When George W. Bush signed the Homeland Security Act in 2002, the goal was to improve national security by strengthening government at various levels and helping them identify and respond to threats, particularly terrorism.
”The continuing threat of terrorism, the threat of mass murder on our own soil, will be met with a unified, effective response,” said Bush. ”Dozens of agencies charged with homeland security will now be located within one cabinet department with the mandate and legal authority to protect our people.”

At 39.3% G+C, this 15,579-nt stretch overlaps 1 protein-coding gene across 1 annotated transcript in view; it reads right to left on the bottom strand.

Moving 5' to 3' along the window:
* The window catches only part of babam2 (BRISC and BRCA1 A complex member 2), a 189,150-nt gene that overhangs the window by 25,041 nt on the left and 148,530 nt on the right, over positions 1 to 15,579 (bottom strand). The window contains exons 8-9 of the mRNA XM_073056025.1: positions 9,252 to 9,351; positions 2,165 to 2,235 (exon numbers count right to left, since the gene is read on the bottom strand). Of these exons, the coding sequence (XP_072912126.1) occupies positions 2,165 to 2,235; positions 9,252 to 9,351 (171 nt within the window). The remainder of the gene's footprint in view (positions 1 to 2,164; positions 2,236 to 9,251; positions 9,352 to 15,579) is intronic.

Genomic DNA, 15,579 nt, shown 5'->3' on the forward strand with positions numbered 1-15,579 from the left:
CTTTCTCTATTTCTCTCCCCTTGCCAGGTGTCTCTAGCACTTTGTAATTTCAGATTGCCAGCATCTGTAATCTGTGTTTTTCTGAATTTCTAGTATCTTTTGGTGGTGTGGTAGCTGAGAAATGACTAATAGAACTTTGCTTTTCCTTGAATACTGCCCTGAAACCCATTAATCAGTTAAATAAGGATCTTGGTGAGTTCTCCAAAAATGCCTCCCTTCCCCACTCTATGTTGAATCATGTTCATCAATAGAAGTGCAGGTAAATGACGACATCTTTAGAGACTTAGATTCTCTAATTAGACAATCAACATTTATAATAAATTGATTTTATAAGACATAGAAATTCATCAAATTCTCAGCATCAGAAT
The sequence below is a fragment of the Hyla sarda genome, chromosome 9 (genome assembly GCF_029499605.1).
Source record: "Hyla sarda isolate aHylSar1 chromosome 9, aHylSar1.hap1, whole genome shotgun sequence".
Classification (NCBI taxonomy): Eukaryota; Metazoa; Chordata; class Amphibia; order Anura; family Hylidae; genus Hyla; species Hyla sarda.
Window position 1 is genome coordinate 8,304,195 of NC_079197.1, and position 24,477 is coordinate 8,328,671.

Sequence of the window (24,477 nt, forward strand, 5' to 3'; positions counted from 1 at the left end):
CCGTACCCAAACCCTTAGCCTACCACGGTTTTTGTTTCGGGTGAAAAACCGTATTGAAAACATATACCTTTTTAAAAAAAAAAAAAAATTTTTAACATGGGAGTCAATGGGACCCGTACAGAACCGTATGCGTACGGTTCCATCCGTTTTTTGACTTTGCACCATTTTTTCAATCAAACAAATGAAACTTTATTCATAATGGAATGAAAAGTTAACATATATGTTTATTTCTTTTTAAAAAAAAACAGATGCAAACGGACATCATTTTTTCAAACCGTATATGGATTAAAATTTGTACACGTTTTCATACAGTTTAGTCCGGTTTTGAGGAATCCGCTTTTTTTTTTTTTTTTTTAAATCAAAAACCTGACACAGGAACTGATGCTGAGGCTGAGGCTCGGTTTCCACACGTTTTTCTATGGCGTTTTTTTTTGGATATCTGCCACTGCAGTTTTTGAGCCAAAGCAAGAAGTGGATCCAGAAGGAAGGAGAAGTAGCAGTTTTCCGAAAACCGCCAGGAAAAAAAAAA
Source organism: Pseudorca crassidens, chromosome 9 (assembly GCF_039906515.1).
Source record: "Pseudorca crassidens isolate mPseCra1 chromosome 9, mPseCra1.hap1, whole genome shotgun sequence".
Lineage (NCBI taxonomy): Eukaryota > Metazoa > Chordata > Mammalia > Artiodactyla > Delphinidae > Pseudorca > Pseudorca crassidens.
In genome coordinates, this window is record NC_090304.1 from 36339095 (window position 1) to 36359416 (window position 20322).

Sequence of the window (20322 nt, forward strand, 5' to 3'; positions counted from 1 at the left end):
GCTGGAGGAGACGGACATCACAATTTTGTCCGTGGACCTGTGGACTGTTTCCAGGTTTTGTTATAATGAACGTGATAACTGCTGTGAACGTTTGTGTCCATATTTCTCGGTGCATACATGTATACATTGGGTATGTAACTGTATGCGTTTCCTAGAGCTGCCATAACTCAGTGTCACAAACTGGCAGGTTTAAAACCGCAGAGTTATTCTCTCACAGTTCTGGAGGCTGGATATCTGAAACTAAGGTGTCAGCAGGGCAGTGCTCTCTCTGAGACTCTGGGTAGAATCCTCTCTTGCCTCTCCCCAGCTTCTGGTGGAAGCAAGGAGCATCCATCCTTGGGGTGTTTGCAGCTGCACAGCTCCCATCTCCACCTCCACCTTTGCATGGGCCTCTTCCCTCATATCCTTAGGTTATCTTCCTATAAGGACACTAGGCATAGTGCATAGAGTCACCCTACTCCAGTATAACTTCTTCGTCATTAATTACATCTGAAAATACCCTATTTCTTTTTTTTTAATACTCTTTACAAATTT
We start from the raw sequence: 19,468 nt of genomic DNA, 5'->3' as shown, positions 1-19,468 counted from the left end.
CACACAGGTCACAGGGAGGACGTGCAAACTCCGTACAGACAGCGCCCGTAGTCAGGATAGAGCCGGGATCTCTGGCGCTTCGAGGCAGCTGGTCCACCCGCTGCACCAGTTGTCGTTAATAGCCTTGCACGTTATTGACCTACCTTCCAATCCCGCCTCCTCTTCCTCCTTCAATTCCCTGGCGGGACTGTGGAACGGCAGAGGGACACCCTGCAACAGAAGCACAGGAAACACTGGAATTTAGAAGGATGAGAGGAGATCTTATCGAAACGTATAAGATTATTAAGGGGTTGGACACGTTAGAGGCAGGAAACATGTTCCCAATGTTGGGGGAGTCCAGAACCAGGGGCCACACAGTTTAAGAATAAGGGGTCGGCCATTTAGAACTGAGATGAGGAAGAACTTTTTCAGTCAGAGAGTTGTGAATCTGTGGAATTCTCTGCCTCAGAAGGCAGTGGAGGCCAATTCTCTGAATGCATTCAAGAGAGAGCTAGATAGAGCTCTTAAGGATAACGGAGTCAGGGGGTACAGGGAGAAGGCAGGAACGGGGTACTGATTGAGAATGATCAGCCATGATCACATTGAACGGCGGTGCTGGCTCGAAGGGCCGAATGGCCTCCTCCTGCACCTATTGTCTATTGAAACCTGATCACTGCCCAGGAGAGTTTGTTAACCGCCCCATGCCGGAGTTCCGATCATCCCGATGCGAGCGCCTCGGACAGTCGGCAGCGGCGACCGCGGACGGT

The law contained “severe privacy and civil liberties problems,” the ACLU argued, but the legislation enjoyed broad bipartisan support. Only nine Senators voted against it (eight Democrats and one Independent).
Bush tapped Tom Ridge as the first secretary of the Department of Homeland Security, but public policy experts admitted it was unclear precisely what the new department would do.
”The first challenge is to lower expectations,” Paul C. Light of the Brookings Institution told The New York Times. ”People should think they will be safer, but remember we have a long way to go.”